Nearly all forms of aikido are predicated on avoiding any possibility of pressure-testing their skills against resisting opponents in free-sparring or competitive environments. Nearly all practitioners stick to demonstration and practice with cooperative partners. From this it naturally follows that few aikidoka will be caught on camera trying to apply their skills against anyone, let alone someone training in uncooperative grappling, for instance a judoka.
Top-level aikidoka in particular seem entirely content with practicing their techniques on unresisting high-level students who can be trusted to know the proper responses, as one would trust a stunt double to flop to the ground dramatically when the sound effects of a sci-fi laser are made. One trusts those students will not resist to even the slightest degree. There are well-corroborated accounts (e.g. in the book Angry White Pyjamas) of elite aikidoka purposefully injuring their students when they didn't sufficiently telegraph their attacks for a demonstration.
I would expect most judo-versus-aikido match-ups to go like this video: the aikidoka trying in vain to apply jointlocks against someone grabbing their gi, the judoka applying their arsenal against someone with no footwork, no gripping strategy for an uncooperative opponent, no throwing ability, and no sense of hip power. This of course would go differently if the aikidoka already had a solid base of judo (or wrestling, or sumo, et cetera) skill to fall back on. This, of course, was the original pipeline for aikido pedagogy: students were already skilled at judo, sumo, or karate, and only then attempted to learn secondary, low-percentage skills like standing armbars or tricking an opponent into throwing themselves.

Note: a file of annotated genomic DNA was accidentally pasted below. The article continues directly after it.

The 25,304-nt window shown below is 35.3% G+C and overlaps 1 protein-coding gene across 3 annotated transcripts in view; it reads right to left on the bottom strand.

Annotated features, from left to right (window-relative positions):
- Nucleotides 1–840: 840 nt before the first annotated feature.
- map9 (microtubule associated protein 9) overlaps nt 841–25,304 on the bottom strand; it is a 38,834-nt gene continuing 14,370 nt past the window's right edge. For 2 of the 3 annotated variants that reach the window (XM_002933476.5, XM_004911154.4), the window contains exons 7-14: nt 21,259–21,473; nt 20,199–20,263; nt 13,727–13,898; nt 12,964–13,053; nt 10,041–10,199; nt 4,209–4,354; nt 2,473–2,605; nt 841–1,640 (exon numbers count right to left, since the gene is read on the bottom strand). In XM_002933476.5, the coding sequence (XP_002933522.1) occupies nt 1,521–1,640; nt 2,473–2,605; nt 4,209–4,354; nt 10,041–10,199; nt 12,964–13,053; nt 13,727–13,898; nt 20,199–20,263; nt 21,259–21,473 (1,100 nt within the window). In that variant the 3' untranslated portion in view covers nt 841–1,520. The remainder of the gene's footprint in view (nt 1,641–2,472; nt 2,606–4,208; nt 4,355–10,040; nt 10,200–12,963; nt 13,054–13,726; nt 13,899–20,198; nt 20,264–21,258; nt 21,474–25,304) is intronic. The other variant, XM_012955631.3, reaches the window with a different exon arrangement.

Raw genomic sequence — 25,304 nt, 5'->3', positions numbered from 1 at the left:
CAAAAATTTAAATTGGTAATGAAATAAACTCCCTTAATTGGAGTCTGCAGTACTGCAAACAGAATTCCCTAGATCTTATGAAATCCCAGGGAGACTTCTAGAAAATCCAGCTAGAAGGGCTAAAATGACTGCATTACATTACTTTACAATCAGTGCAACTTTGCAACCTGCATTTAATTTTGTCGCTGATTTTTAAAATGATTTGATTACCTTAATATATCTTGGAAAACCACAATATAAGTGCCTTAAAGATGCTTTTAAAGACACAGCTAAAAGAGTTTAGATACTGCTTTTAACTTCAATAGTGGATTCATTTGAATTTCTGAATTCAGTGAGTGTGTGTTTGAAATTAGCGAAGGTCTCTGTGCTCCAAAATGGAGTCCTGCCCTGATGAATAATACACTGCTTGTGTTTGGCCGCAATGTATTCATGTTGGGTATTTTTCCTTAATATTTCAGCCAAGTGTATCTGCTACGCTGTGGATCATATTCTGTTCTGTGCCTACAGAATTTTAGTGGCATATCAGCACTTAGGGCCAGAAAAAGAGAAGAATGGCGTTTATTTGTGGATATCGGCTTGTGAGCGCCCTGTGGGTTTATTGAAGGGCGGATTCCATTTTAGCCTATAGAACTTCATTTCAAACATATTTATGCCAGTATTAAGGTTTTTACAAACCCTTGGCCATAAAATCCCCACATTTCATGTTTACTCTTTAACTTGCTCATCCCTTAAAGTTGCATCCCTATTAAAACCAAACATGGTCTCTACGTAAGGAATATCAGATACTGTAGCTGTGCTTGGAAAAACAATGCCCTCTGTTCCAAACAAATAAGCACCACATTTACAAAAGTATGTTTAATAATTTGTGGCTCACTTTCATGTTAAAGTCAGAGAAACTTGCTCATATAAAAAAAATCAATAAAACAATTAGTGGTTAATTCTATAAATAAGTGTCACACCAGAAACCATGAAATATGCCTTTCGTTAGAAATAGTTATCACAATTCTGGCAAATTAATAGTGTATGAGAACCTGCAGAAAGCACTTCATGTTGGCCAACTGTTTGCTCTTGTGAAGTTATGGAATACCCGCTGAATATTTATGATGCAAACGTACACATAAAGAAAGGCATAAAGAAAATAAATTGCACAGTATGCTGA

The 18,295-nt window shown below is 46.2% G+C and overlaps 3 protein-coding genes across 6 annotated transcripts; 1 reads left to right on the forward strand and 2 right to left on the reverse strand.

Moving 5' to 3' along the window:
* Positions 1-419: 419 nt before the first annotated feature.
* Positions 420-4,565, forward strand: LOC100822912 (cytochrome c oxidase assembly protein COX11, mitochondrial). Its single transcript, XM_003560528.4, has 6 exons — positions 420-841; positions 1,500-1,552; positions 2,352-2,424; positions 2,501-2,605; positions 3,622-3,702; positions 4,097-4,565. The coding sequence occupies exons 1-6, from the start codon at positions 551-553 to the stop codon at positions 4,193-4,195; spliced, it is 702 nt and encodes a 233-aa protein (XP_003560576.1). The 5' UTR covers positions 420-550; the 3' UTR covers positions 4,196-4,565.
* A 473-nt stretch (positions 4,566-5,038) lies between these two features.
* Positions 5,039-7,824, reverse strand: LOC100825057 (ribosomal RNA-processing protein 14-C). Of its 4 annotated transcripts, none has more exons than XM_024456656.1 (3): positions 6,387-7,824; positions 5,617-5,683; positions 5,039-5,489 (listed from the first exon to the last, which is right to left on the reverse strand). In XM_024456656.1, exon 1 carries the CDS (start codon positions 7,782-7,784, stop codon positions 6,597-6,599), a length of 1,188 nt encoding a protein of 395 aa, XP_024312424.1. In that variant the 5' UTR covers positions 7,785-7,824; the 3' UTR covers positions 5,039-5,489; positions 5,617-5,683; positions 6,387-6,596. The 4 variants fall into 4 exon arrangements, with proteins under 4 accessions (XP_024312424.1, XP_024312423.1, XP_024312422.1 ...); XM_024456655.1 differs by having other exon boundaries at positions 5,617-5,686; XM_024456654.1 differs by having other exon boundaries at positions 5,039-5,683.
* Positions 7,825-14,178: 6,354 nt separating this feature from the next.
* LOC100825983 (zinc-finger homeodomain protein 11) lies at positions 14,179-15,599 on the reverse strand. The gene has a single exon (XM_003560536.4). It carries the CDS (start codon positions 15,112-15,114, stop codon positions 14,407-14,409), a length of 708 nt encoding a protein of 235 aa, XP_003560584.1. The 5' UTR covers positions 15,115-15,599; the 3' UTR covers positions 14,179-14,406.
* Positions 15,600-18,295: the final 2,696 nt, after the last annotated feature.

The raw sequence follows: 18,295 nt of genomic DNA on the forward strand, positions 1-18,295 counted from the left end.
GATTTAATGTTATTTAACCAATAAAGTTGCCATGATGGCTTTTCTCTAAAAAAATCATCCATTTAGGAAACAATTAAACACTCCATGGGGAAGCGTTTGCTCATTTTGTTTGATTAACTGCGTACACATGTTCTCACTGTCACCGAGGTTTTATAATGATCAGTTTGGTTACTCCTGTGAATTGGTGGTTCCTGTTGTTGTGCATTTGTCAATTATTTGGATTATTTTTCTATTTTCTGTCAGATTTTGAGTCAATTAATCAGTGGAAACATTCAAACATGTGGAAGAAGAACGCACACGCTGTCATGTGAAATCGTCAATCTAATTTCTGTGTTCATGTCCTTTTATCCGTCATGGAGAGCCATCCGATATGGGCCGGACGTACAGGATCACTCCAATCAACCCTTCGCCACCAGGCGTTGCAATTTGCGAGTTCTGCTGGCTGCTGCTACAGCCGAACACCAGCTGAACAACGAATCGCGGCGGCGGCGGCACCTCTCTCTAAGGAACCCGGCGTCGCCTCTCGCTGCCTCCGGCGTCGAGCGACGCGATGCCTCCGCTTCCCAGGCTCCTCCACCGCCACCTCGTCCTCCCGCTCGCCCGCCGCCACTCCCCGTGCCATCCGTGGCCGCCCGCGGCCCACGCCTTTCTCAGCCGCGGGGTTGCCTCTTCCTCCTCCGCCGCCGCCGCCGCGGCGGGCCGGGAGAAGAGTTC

This is all in addition to the plain facts of modern aikido pedagogy versus the modern judo pipeline. What do each produce, viewed broadly? How does training change the thousands of people who come through each style's dojo? It's fairly reliable that if you examine someone who has done a fair amount of judo, they received from it the ability to safely take a fall, maintain their balance against an opponent, escape bad positions on the ground, and maybe even execute a few foot-sweeps, throws, pins, and chokes. They're probably stronger, more fit, and mentally tougher than when they started, too, especially if they competed a few times. In contrast, what are the reliable effects of aikido on most students? Certainly they will have learned basic rolls and how to fall safely, though not necessarily from rough throws. They may be somewhat more fit. Beyond that it is unclear.